Food bank announces plans for 6,000-square-foot facility
Construction expected to be completed by 2014
Representatives from the Airdrie Food Bank revealed plans for its proposed 6,000-square-foot facility to City council, Nov. 19.
Construction of the building, which will replace the organization’s current 2,280-square-foot facility, is expected to begin next March with a proposed completion date of fall, 2013 to early 2014.
“We are moving along pretty well,” said Martin Durocher, representative for the Airdrie Food Bank.
“We are just about at the development permit stage.”
The new, $1.12-million building, which will be located on the food bank’s current site, will include much-needed storage, a loading dock, office space, walk- in freezer space, a large client area and a community kitchen.
The modular building currently in use will be sold.
The new building will be constructed using green building practices and will include 22 feet of head space in the warehouse, more than double the current offering.
According to Food Bank Executive Director Lori McRitchie, the new building is needed to support the increase in demand for the organization’s services.
“The food bank need has gone up 800 per cent in 20 years,” she said.
“We anticipate that need will grow.”
Airdrie’s Food Bank serves a population that includes both town and rural residents, ranging from the city of Calgary limits, east to Beiseker, west to Madden and north to Crossfield.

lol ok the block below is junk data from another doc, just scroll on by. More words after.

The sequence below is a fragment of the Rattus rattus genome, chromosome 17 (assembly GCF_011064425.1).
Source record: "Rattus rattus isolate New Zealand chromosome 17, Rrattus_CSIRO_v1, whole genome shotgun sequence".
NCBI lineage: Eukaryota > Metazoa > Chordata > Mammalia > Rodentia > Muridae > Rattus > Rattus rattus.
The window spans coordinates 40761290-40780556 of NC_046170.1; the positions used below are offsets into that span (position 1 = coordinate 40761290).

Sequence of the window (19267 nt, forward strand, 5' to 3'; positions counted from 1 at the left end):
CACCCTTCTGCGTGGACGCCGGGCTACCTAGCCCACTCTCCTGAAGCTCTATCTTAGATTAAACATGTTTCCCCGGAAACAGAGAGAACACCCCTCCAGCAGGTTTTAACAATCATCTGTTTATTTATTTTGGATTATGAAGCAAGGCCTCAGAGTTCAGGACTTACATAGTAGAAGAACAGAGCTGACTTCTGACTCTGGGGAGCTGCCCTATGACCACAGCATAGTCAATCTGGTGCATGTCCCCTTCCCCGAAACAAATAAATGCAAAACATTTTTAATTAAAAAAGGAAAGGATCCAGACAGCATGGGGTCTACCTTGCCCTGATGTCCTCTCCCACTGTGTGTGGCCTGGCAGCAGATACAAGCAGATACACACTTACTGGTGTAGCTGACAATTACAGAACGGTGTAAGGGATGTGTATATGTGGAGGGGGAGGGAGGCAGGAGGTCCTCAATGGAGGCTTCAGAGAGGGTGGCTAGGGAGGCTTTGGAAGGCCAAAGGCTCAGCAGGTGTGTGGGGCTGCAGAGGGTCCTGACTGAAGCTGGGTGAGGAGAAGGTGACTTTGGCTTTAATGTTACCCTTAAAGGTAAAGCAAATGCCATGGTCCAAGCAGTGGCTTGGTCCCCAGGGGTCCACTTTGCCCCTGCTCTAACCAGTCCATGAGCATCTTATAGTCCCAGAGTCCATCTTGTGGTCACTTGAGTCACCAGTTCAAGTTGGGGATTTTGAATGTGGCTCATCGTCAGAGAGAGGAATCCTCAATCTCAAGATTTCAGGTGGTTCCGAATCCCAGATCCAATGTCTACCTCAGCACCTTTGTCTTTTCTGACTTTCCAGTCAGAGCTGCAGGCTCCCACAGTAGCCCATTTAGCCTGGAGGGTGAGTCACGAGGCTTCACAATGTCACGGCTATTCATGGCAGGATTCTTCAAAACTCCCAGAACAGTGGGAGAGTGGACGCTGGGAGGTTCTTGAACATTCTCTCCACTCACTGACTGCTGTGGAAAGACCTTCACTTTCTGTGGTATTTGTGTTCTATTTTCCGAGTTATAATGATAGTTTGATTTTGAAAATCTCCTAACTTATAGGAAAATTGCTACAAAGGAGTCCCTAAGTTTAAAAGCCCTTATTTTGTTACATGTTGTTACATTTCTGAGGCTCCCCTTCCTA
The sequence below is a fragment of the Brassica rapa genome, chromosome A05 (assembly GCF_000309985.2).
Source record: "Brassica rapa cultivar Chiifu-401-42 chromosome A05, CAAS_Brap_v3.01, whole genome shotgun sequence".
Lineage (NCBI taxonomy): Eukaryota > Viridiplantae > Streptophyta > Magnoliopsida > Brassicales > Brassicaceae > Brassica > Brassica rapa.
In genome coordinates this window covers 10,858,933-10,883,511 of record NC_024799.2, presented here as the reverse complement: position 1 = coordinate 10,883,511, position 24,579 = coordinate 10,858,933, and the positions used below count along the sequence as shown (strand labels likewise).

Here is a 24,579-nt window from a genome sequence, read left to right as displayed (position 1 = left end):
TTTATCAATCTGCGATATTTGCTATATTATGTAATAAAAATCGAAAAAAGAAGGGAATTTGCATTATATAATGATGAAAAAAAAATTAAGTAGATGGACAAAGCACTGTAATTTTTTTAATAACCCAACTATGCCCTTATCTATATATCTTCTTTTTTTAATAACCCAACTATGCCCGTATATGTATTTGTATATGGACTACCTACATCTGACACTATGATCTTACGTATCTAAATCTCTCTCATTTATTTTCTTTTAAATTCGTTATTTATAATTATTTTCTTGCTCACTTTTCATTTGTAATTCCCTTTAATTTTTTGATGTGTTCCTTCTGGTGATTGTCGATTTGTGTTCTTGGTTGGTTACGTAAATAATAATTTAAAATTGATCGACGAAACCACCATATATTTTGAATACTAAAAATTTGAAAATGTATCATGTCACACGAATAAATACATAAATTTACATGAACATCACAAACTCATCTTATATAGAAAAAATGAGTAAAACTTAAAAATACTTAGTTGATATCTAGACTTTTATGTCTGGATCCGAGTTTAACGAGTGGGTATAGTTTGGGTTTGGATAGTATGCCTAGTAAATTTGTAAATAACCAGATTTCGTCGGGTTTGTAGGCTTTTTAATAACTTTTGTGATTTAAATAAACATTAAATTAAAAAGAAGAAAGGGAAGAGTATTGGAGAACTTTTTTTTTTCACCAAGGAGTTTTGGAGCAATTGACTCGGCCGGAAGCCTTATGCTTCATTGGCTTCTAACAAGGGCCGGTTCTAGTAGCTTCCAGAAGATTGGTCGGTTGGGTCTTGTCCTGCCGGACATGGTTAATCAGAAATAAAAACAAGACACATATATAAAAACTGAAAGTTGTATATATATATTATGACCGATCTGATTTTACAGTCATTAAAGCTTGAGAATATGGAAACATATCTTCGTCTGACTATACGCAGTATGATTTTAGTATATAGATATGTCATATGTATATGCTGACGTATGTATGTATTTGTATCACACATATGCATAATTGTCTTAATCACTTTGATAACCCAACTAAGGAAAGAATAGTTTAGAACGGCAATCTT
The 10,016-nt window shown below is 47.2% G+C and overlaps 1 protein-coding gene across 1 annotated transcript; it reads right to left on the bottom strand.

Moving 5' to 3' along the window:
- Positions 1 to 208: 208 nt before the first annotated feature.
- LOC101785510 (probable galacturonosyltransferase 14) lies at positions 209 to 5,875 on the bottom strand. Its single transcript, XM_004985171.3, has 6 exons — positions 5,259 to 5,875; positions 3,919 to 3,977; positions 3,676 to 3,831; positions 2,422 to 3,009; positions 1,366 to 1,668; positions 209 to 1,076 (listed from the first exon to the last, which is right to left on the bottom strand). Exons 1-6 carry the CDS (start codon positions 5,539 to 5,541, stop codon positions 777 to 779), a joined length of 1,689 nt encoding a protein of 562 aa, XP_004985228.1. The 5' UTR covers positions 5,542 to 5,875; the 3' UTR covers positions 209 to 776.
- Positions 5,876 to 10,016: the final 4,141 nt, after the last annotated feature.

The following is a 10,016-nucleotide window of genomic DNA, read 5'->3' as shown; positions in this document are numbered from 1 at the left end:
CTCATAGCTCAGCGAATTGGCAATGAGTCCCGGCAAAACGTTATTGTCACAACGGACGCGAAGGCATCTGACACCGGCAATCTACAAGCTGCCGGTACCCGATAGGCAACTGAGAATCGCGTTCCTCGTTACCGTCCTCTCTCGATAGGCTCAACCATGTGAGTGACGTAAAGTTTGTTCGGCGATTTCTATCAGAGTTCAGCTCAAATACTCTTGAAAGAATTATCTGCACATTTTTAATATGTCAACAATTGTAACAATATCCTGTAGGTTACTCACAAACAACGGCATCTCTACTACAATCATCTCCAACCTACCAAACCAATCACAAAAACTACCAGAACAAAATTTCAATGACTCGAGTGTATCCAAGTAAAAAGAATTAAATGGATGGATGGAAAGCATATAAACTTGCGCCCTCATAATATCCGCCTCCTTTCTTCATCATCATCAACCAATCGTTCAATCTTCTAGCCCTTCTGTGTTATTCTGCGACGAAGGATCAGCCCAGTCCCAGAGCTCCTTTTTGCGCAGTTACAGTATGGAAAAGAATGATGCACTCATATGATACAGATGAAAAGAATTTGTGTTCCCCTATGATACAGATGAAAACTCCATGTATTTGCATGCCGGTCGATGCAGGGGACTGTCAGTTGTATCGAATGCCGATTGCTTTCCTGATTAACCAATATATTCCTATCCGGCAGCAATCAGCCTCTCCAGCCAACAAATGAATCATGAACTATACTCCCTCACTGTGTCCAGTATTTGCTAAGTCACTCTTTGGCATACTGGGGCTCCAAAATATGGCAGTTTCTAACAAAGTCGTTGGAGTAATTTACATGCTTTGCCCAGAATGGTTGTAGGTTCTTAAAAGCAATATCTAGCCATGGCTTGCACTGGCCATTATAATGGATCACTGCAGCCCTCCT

The organization provides a number of services each year including about 1,200 food hampers; 300 bread and extras each month; emergency hampers; snack attack, which provides nutritious snacks to more than 20 area schools; and a milk and formula program.
According to McRitchie, the organization has 135 regular volunteers and receives more than 90 per cent of its funding from the community.
The board and staff have selected a contractor to build the new building and will announce the organization’s public funding campaign for the facility next June.
The organization will likely apply for provincial funding, but a good portion of the money will have to be funded through the community.
Alderman Glenda Alexander expressed gratitude to the food bank representatives.
“Thank you for all your hard work,” she said.
“It’s a great effort that you put in. I am excited for all of this to come into fruition in the next year or so.”
Alderman Alan Hunter said the organization does a good work.
“It’s a sad day when you have an empty tummy,” he said.
“As a youngster, I had times when I had an empty tummy and I will never forget that.”
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